If you drive a vehicle equipped with ADAS features such as automatic braking and lane departure warning, it may be wise to consider OEM glass. This will help ensure the sensors and cameras related to these systems have a clear view of the road which will allow these systems to function properly. However, if you drive an older model with less technology embedded in the glass, then aftermarket glass may work well for you.
Ensure you educate yourself by talking with an experienced technician and your insurance agent before making the decision on what type of glass to use.
Hi, we are here with Bob Beranek and he is an expert in the auto glass industry and we’re here to ask him some questions.
One question that we’ve received a lot is the difference between OEM (original equipment manufacturer) and aftermarket windshields. A lot of customers suspect that the glass company may have
tried to cheat them and instead of receiving original equipment they’ve actually received a lesser quality aftermarket windshield.
Are there actual differences in quality between the two? And are there certain ways to tell whether they’ve received a different windshield than what they were promised?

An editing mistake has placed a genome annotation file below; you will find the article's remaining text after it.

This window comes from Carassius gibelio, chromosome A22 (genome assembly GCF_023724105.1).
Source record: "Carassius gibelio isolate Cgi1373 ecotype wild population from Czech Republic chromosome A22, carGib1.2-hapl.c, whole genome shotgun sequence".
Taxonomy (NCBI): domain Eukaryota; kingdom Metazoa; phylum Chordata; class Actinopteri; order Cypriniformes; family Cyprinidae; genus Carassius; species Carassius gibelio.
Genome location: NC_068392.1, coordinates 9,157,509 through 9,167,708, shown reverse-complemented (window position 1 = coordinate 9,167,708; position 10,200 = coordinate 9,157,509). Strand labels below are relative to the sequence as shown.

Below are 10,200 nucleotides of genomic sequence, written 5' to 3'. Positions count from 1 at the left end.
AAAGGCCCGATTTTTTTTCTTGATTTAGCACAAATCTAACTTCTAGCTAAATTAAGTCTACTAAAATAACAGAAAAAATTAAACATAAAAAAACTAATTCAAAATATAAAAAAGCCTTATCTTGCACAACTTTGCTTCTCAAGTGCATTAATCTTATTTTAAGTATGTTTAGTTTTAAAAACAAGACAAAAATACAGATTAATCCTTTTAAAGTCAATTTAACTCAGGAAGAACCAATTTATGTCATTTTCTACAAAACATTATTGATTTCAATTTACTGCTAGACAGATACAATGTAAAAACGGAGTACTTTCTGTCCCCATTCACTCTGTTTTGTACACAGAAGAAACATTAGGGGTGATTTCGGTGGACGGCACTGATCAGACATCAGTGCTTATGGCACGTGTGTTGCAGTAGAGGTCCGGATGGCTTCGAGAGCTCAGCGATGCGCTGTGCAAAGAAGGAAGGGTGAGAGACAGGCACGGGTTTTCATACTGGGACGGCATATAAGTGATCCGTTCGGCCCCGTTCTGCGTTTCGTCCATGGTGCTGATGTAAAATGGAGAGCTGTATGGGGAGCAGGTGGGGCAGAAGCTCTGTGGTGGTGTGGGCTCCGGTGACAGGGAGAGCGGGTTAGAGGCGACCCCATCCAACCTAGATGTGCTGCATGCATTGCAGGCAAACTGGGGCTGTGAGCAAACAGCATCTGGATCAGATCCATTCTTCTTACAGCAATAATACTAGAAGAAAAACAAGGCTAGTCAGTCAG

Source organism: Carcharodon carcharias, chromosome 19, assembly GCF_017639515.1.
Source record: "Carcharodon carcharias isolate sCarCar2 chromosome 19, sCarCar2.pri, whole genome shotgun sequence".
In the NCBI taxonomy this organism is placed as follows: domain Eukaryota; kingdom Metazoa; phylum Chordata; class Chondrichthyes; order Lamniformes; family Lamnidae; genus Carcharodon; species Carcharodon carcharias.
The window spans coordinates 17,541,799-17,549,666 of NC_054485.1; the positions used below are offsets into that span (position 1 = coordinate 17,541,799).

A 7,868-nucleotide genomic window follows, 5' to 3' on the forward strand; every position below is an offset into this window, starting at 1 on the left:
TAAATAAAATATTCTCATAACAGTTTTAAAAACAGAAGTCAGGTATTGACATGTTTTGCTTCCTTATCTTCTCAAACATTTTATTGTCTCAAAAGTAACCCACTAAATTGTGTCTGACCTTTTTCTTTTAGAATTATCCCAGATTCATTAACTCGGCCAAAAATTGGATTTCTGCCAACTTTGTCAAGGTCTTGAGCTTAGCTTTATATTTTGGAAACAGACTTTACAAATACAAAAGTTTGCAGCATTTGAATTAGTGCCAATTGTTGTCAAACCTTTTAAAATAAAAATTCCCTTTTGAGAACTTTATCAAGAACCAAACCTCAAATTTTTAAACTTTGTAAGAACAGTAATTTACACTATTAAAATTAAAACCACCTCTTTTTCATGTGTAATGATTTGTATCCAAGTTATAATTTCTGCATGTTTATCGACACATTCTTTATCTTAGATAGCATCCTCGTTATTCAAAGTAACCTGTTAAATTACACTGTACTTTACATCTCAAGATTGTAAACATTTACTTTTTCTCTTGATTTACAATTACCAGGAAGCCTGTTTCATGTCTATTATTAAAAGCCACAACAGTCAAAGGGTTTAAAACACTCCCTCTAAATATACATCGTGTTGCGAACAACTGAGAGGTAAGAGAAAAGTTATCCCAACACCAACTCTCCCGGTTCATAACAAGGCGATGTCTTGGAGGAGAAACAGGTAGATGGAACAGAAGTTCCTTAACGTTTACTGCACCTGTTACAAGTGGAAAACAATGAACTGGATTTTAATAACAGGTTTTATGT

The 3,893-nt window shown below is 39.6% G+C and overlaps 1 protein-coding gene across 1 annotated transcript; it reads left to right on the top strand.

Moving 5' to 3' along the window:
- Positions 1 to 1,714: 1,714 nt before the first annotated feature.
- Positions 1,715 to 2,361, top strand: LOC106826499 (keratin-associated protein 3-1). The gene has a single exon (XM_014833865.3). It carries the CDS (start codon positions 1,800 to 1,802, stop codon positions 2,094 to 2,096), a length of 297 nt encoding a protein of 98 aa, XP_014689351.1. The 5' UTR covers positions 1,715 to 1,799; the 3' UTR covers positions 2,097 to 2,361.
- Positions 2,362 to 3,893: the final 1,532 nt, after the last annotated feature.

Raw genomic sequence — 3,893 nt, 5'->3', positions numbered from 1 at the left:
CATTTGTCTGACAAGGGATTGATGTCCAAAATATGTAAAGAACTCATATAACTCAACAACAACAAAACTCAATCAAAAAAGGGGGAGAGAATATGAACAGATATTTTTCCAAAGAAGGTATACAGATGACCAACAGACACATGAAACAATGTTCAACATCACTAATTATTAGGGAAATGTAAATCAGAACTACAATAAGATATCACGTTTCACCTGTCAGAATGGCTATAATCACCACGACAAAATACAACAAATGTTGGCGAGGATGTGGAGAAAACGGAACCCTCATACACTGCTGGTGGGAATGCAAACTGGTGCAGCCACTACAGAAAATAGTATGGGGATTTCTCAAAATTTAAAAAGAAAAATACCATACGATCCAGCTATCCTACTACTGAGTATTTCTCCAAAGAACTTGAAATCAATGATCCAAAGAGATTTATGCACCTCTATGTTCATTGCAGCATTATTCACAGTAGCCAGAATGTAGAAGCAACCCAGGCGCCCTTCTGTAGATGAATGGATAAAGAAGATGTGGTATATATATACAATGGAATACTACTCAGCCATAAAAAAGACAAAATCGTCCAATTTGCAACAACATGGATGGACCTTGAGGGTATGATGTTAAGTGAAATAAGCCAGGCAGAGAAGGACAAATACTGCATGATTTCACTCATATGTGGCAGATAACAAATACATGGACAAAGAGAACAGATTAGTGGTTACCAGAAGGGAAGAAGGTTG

That is a loaded question, Daniel, I’ll tell you that right away. There are differences. Not on the safety end. The glass must meet certain rigors before it can even be sold in the United States. The best way the customer can make sure that’s the case is to look on the monogram of the glass for the DOT number.
However, there are differences, especially now with the ADAS systems- the Advanced Driver Assist Systems- where the glass clarity is absolutely imperative to make sure everything works properly.
OE stands for Original Equipment. That’s the glass that came in the car when it was assembled at the plant.
OEM is glass that was made by the same manufacturer. That’s what OEM means- Original Equipment Manufacturer.
OEE means it’s original equipment manufactured that also makes glass for a different vehicle.
So what’s offered by most reputable glass companies is a variety of different types. Is it an OE glass, OEM glass, OEE glass, or is it an ARG (Aftermarket Replacement Glass) glass? And that’s the price points as well.
So, there are differences. The differences can make the difference between whether a vehicle can be recalibrated or not. It may be that it will look the same and fit the same, and there will be less likelihood of air leaks or water leaks. It might be the difference between a perfectly optically clear glass or one that has a slight distortion on the passengers side, or something similar.
Ok, so it sounds like no matter what option the consumer goes with, they can rest assured that it does pass those standards that are set in place, as long as it has that DOT number on it. But also, on the other hand, it sounds like they should opt for the OEM when possible. Especially if their vehicle is equipped with ADAS.
Especially when ADAS is a portion of that, yes.